Some L.A. County Parents Won’t Be Told of COVID Infections in Their Kids’ Classroom

The nation’s second-largest school district will only tell parents if their kids are considered “close contacts” of infected classmates.

By Danny Feingold

Even as pediatric COVID-19 cases have risen dramatically across the country, the Los Angeles Unified School District has decided not to disclose to some parents that students in their children’s classrooms have tested positive for the disease. The policy adopted by the nation’s second largest school district, whose fall semester started this week, could effectively limit the ability of parents to remove their kids from school or have them tested for COVID-19 after potentially being exposed to the highly contagious Delta variant. Vaccines for children under 12 have not yet been granted emergency approval by the FDA, heightening concerns about the spike in pediatric COVID cases.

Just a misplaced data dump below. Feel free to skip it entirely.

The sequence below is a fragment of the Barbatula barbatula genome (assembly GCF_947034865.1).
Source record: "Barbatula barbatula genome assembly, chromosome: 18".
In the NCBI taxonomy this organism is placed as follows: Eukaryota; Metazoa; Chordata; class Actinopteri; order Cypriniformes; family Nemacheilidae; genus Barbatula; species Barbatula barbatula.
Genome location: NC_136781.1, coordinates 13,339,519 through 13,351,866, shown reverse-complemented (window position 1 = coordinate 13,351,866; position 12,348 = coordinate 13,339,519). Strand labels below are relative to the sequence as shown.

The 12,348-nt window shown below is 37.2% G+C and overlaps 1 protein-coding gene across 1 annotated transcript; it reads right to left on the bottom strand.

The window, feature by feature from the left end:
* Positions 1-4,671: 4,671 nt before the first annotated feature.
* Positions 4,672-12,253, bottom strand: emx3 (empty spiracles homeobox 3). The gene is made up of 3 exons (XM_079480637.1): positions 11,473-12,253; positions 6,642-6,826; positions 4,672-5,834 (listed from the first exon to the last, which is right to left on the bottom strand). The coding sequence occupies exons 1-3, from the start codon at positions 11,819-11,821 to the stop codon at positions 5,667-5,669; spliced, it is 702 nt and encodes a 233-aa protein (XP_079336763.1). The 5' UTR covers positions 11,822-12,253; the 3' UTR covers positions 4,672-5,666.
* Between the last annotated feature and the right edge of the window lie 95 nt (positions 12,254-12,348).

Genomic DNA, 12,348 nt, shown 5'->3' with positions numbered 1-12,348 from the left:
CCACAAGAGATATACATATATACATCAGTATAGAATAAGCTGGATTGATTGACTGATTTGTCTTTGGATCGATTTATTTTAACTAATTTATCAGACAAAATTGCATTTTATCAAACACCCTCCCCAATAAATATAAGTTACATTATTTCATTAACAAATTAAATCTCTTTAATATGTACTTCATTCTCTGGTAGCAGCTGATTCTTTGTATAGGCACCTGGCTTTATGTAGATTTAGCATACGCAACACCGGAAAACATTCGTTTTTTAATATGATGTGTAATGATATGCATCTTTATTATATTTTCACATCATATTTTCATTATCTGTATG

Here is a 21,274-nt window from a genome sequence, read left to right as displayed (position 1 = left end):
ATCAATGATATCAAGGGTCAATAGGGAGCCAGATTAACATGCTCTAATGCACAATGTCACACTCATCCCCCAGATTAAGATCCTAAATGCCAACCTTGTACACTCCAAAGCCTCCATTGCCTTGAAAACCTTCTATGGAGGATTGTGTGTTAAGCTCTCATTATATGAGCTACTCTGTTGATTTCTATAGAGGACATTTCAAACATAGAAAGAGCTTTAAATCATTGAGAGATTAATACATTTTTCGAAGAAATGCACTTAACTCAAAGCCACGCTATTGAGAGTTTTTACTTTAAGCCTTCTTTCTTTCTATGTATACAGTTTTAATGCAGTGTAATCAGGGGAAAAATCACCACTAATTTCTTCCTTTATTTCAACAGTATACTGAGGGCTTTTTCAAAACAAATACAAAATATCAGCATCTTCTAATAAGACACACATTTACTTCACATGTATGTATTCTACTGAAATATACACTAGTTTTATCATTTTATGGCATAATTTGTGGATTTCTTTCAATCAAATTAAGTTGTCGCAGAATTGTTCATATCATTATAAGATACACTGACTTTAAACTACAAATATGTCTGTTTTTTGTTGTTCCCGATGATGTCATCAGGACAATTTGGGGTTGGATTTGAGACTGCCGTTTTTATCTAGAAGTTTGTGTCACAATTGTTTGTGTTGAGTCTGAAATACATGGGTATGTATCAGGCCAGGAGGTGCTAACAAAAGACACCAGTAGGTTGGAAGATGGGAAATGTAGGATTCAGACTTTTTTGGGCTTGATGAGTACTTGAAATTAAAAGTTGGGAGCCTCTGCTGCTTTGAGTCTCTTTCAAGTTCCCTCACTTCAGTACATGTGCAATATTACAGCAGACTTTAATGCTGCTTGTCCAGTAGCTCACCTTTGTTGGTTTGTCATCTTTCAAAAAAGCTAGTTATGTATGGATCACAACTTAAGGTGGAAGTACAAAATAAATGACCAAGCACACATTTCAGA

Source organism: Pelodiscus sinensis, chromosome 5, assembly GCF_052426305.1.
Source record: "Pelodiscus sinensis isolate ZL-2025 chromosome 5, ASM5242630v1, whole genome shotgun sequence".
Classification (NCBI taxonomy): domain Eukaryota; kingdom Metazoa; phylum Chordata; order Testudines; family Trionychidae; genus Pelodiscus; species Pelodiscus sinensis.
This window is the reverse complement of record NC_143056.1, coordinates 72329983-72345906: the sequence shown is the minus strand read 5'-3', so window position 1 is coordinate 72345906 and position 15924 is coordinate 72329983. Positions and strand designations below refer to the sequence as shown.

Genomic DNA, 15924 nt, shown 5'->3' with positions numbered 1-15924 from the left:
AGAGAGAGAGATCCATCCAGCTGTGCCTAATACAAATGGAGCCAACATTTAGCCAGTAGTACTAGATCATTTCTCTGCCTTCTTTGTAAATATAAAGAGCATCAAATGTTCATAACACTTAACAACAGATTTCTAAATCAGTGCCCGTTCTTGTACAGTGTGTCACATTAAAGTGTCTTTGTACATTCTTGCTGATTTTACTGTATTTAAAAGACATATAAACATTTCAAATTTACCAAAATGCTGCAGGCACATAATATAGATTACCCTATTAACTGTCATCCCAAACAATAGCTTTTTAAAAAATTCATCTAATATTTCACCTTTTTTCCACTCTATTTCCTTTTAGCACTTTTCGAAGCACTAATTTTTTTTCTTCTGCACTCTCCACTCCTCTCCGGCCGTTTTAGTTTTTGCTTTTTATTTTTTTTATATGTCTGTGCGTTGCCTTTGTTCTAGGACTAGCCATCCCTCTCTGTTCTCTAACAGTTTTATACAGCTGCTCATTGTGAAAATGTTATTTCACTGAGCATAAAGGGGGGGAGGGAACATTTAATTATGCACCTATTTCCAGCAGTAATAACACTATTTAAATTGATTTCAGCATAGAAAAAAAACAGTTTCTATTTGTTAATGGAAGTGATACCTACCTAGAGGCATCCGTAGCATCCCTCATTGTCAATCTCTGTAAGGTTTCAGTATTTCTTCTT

In a 44-page COVID containment plan released to the public on Friday, Aug. 13, three days before school reopened, LAUSD states that “those in close contact with the student [who has tested positive for COVID-19] will be notified of the potential exposure by school administration” and then informed about county health department protocols. The LAUSD policy defines “close contact” as any student or staff member who has been within six feet for more than 15 cumulative minutes over a 24-hour period with someone who has tested positive for COVID-19. Close contacts are then required to quarantine, according to county health department rules.

However, the six-foot definition of close contact was questioned by some experts even before the emergence of the Delta variant, and it could exclude many if not most kids who share a class with an infected staff member or student. Neither the school nor the district is obligated to inform parents whose kids share a classroom with an infected person but are not designated as close contacts.